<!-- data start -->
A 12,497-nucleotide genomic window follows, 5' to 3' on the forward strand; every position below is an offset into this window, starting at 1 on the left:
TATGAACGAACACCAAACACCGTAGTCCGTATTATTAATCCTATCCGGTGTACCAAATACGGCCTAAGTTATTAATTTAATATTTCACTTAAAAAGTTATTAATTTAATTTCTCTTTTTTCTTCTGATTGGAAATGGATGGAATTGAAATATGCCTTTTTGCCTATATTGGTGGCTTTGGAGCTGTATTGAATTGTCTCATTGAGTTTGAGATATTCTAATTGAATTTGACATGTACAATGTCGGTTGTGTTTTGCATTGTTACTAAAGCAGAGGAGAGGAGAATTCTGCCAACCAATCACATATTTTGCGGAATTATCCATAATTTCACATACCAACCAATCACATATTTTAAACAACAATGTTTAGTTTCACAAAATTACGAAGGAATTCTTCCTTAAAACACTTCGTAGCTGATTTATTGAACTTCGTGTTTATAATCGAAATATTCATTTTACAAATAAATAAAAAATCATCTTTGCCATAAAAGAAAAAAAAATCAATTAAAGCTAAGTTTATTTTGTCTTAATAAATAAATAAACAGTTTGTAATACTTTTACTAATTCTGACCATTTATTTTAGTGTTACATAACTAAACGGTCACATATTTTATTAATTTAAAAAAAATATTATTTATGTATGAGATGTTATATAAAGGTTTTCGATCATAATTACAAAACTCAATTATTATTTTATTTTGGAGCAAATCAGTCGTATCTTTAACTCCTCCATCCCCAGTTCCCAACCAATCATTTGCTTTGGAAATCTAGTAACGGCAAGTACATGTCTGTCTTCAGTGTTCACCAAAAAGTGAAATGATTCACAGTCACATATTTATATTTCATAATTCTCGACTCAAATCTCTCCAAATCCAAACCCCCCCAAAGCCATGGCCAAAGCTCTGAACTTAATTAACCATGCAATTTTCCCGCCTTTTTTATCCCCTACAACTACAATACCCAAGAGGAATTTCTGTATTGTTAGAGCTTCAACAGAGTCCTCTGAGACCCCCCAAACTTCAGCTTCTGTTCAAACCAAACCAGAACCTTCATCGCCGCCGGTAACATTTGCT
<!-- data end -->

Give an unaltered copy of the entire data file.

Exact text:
A 12,497-nucleotide genomic window follows, 5' to 3' on the forward strand; every position below is an offset into this window, starting at 1 on the left:
TATGAACGAACACCAAACACCGTAGTCCGTATTATTAATCCTATCCGGTGTACCAAATACGGCCTAAGTTATTAATTTAATATTTCACTTAAAAAGTTATTAATTTAATTTCTCTTTTTTCTTCTGATTGGAAATGGATGGAATTGAAATATGCCTTTTTGCCTATATTGGTGGCTTTGGAGCTGTATTGAATTGTCTCATTGAGTTTGAGATATTCTAATTGAATTTGACATGTACAATGTCGGTTGTGTTTTGCATTGTTACTAAAGCAGAGGAGAGGAGAATTCTGCCAACCAATCACATATTTTGCGGAATTATCCATAATTTCACATACCAACCAATCACATATTTTAAACAACAATGTTTAGTTTCACAAAATTACGAAGGAATTCTTCCTTAAAACACTTCGTAGCTGATTTATTGAACTTCGTGTTTATAATCGAAATATTCATTTTACAAATAAATAAAAAATCATCTTTGCCATAAAAGAAAAAAAAATCAATTAAAGCTAAGTTTATTTTGTCTTAATAAATAAATAAACAGTTTGTAATACTTTTACTAATTCTGACCATTTATTTTAGTGTTACATAACTAAACGGTCACATATTTTATTAATTTAAAAAAAATATTATTTATGTATGAGATGTTATATAAAGGTTTTCGATCATAATTACAAAACTCAATTATTATTTTATTTTGGAGCAAATCAGTCGTATCTTTAACTCCTCCATCCCCAGTTCCCAACCAATCATTTGCTTTGGAAATCTAGTAACGGCAAGTACATGTCTGTCTTCAGTGTTCACCAAAAAGTGAAATGATTCACAGTCACATATTTATATTTCATAATTCTCGACTCAAATCTCTCCAAATCCAAACCCCCCCAAAGCCATGGCCAAAGCTCTGAACTTAATTAACCATGCAATTTTCCCGCCTTTTTTATCCCCTACAACTACAATACCCAAGAGGAATTTCTGTATTGTTAGAGCTTCAACAGAGTCCTCTGAGACCCCCCAAACTTCAGCTTCTGTTCAAACCAAACCAGAACCTTCATCGCCGCCGGTAACATTTGCT